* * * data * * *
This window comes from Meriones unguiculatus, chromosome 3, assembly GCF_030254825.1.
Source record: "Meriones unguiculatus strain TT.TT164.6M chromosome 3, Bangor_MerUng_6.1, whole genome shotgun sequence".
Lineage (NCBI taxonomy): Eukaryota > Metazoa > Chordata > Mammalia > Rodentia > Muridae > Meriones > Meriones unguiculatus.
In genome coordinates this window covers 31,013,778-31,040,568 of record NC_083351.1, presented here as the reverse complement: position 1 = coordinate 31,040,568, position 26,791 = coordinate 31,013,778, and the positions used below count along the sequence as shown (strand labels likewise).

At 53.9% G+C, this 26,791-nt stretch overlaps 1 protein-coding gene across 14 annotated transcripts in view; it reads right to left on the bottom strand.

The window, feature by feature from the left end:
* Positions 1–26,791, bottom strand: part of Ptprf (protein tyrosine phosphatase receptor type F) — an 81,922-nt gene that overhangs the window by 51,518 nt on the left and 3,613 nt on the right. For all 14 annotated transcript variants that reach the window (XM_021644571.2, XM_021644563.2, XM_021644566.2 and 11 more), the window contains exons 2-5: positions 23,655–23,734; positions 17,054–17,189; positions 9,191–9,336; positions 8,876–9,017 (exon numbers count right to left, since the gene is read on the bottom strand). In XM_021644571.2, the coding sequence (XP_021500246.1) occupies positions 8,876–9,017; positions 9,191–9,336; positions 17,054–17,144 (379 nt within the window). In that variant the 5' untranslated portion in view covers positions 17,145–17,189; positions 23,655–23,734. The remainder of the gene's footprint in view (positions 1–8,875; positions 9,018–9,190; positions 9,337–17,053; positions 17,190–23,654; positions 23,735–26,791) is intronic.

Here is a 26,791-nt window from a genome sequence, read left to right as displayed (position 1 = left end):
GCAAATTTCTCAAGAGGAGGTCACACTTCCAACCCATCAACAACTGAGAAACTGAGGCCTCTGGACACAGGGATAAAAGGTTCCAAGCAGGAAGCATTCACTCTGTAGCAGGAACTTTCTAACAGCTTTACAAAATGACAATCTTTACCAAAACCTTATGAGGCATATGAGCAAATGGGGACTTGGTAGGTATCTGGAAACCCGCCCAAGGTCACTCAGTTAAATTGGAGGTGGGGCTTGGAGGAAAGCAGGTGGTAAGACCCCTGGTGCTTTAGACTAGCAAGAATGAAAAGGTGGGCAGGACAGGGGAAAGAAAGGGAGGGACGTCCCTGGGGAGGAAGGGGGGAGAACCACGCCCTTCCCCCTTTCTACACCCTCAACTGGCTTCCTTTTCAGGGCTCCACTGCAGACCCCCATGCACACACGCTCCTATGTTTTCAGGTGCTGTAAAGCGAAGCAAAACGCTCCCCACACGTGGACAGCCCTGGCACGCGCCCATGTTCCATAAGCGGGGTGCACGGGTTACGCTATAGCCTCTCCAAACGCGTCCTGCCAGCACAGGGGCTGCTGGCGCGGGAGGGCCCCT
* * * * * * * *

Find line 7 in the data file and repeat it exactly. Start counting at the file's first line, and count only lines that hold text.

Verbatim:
* Positions 1–26,791, bottom strand: part of Ptprf (protein tyrosine phosphatase receptor type F) — an 81,922-nt gene that overhangs the window by 51,518 nt on the left and 3,613 nt on the right. For all 14 annotated transcript variants that reach the window (XM_021644571.2, XM_021644563.2, XM_021644566.2 and 11 more), the window contains exons 2-5: positions 23,655–23,734; positions 17,054–17,189; positions 9,191–9,336; positions 8,876–9,017 (exon numbers count right to left, since the gene is read on the bottom strand). In XM_021644571.2, the coding sequence (XP_021500246.1) occupies positions 8,876–9,017; positions 9,191–9,336; positions 17,054–17,144 (379 nt within the window). In that variant the 5' untranslated portion in view covers positions 17,145–17,189; positions 23,655–23,734. The remainder of the gene's footprint in view (positions 1–8,875; positions 9,018–9,190; positions 9,337–17,053; positions 17,190–23,654; positions 23,735–26,791) is intronic.